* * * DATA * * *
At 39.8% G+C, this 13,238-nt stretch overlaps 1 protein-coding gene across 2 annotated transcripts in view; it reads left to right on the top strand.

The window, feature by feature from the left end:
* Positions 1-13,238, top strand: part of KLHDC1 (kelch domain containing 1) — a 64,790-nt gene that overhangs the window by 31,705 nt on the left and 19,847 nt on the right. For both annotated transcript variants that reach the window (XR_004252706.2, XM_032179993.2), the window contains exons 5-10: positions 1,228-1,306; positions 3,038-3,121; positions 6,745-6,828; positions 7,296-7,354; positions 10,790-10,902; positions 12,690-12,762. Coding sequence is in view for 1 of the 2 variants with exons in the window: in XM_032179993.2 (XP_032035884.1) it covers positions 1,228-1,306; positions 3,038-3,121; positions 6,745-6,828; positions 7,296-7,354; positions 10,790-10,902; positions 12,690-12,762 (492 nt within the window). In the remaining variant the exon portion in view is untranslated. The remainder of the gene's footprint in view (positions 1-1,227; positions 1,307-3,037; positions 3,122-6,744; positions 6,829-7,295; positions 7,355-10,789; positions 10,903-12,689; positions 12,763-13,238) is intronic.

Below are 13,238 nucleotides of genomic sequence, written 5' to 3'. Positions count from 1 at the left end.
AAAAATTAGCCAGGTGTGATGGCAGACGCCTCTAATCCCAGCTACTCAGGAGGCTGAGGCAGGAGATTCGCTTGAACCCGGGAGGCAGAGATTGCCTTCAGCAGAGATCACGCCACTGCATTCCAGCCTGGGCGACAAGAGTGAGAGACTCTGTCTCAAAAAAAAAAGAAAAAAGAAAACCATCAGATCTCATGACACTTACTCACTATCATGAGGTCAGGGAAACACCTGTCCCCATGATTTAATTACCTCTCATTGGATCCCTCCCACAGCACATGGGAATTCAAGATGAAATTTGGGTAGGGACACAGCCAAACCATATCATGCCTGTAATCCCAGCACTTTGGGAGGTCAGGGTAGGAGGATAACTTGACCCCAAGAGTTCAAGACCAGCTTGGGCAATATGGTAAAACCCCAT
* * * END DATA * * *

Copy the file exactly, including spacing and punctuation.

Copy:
At 39.8% G+C, this 13,238-nt stretch overlaps 1 protein-coding gene across 2 annotated transcripts in view; it reads left to right on the top strand.

The window, feature by feature from the left end:
* Positions 1-13,238, top strand: part of KLHDC1 (kelch domain containing 1) — a 64,790-nt gene that overhangs the window by 31,705 nt on the left and 19,847 nt on the right. For both annotated transcript variants that reach the window (XR_004252706.2, XM_032179993.2), the window contains exons 5-10: positions 1,228-1,306; positions 3,038-3,121; positions 6,745-6,828; positions 7,296-7,354; positions 10,790-10,902; positions 12,690-12,762. Coding sequence is in view for 1 of the 2 variants with exons in the window: in XM_032179993.2 (XP_032035884.1) it covers positions 1,228-1,306; positions 3,038-3,121; positions 6,745-6,828; positions 7,296-7,354; positions 10,790-10,902; positions 12,690-12,762 (492 nt within the window). In the remaining variant the exon portion in view is untranslated. The remainder of the gene's footprint in view (positions 1-1,227; positions 1,307-3,037; positions 3,122-6,744; positions 6,829-7,295; positions 7,355-10,789; positions 10,903-12,689; positions 12,763-13,238) is intronic.

Below are 13,238 nucleotides of genomic sequence, written 5' to 3'. Positions count from 1 at the left end.
AAAAATTAGCCAGGTGTGATGGCAGACGCCTCTAATCCCAGCTACTCAGGAGGCTGAGGCAGGAGATTCGCTTGAACCCGGGAGGCAGAGATTGCCTTCAGCAGAGATCACGCCACTGCATTCCAGCCTGGGCGACAAGAGTGAGAGACTCTGTCTCAAAAAAAAAAGAAAAAAGAAAACCATCAGATCTCATGACACTTACTCACTATCATGAGGTCAGGGAAACACCTGTCCCCATGATTTAATTACCTCTCATTGGATCCCTCCCACAGCACATGGGAATTCAAGATGAAATTTGGGTAGGGACACAGCCAAACCATATCATGCCTGTAATCCCAGCACTTTGGGAGGTCAGGGTAGGAGGATAACTTGACCCCAAGAGTTCAAGACCAGCTTGGGCAATATGGTAAAACCCCAT